The following mini-interview is a follow-up to this article: 5 Transformational Forces That Should Be Driving The Social Sector (But Aren’t). The web is full of insightful statements. It’s more difficult to find the discussions that follow them as they most often take place offline and in our heads. We appreciate this opportunity for a brief follow-up discussion with Ben Hecht, President & CEO of Living Cities – to ask two questions about the implications of an article that made a stir and made the rounds (over 600 rt’s on Twitter) when first published on FastCoexist. The themes are still relevant; but, as of yet, there are no definitive answers – only encouraging examples. Nevertheless, we are obliged to make an informed push for ways forward. In that spirit, we asked two questions about the implications of Ben’s article in order to get closer to articulating business models that work, particularly with respect to open data.
Ben contends that:
Technological advances that are powering the rest of the economy have been slower to make their mark on people working for change. What could happen when they are fully unleashed?
“The future is already here–it’s just not evenly distributed.” This observation attributed to science-fiction writer William Gibson perfectly captures the increasing divide between the social sector and the rest of the world. The future is already here for the mainstream global economy, built on open data, mobile and social connectivity, and the wisdom of crowds. The social sector, by contrast, is showing few signs of the future, continuing to operate in an increasingly outdated paradigm that places a premium on control; a reliance on experts and one-way communication flows; and exists purely in the physical world.
The orientation of most of the social sector is akin to that of a crew team during a race–furiously rowing to reach its goal, all the while with its back to the future. In today’s environment, with even greater demands on already stretched budgets, high-performing, public-purpose organizations should be asking themselves how these five transformational forces–forces that should be driving the social sector into the future but aren’t–can change the way they work.” Read the full article here…
MARKETS FOR GOOD ASKS…
You call out Ushahidi as an example to follow. Theirs is a donor-driven model (i.e. that of the majority of nonprofits). What needs to happen so that a company like Ushahidi is not simply a high-performing outlier among the large part of the sector dependent upon donors? What are you seeing that is already happening?
Usahidi is part of a broader movement powered by the internet that enables us to turn to the ‘crowd’ for a variety of services, opening up a world of possibilities to start- ups. A non-profit tech company that specializes in developing software for information collection visualization and interactive mapping, Usahidi was first developed to map instances of post-election violence in Kenya through text message, email, twitter and the web. But, it has since been deployed around the world for disaster relief and documenting human rights violations, for example. The Usahidi platform is free and open source, thus enabling customization to different geographies and issue areas.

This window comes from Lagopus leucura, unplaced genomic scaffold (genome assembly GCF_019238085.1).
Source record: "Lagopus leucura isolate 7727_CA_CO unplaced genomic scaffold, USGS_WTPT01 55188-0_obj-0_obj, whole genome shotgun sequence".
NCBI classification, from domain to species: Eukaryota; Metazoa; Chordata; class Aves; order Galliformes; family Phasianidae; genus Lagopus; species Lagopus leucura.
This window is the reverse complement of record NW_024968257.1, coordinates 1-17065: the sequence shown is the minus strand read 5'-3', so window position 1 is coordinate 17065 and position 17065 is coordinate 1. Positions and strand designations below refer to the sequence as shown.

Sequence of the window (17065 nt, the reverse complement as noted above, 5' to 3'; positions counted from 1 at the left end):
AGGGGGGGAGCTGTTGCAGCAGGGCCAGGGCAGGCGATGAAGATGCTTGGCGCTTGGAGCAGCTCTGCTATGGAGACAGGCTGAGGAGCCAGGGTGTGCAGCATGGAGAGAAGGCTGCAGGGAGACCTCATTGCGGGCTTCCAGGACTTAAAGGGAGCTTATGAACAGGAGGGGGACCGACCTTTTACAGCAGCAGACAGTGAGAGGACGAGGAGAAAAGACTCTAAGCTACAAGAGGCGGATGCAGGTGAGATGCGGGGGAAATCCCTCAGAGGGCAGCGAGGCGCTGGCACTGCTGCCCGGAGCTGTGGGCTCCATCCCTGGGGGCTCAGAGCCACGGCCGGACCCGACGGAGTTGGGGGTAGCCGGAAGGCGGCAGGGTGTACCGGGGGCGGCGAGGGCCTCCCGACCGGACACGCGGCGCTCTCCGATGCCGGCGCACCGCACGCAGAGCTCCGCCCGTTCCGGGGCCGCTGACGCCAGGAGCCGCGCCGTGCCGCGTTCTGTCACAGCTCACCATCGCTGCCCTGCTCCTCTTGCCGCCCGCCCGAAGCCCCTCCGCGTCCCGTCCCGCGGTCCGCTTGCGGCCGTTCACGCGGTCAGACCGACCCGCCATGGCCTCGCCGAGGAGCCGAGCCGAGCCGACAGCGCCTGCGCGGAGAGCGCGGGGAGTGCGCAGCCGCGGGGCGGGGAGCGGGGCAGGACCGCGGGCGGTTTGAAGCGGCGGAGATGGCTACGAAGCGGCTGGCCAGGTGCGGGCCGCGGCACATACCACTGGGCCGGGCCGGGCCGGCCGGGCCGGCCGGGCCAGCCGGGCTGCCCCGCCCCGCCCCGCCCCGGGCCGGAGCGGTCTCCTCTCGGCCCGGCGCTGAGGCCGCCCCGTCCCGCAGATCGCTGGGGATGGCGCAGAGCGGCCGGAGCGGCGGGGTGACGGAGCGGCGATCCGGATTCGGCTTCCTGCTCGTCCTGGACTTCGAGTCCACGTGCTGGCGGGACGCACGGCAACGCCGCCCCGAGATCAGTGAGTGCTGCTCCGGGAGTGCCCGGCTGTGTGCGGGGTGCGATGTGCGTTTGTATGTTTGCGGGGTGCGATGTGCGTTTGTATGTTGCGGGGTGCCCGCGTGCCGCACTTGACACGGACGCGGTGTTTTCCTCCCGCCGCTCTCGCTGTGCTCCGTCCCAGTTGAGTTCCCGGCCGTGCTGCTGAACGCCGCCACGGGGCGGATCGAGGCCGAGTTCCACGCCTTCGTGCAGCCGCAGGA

So, not only does it harness the wisdom of crowds to provide vital services, but it also enables others to build on the existing innovation. This is one example of the potential of ‘crowding’, but even organizations that are not focused on technology can tackle challenges in new ways through this movement.
For example, today, access to talent, funding, and marketing are some of the most significant barriers for new nonprofit organizations, particularly those focused on solving problems in ways that are untested. Yet crowdsourced funding, labor, and creativity alleviate some of the pains of the start-up process, reduce the risk of moving forward with a new innovation, and make services more broadly accessible.
Crowdfunding, for example not only raises money from a large number of individuals, but also has the added benefit of marketing the services, and is also a potential way to test demand. And, recent legislation allows crowdfunding to expand to for-profit investment, opening up a previously unimaginable capital source.
So, the ‘crowd’ has become an investor, employee, and knowledge creator, and this has the potential to transform how we solve social problems; but to get there, we need to think strategically and creatively. Change.org and Network for Good are great examples of organizations that are building new business models marrying technology, crowds and social networks.
Given that open/big data-driven business models are nascent in the wider social sector, what do you think are the elements of a successful business model that relies on that data to solve social problems?
There are likely a number of business models that will be built powered by open/big data. Organizations may build their own financial sustainability using one or more of these models. One is applications. This is already being done by many for-profits who are using publicly available, open data to help people get information that they want. The most robust area is real time bus/train schedules like HopStop & Embark. But there are an array of applications in various stages of beta, often being built by Code for America Fellows or Brigades, that will likely populate this industry in the coming years.
Another model may be centered on data analytics, especially in helping places to use data to predict outcomes, behavior and interventions in specific areas such as crime or health. Finally, consulting practices will likely grow. These may range from bringing in fellows to add municipal capacity like Code for America to helping cities to address difficult transportation and planning problems like OpenPlans.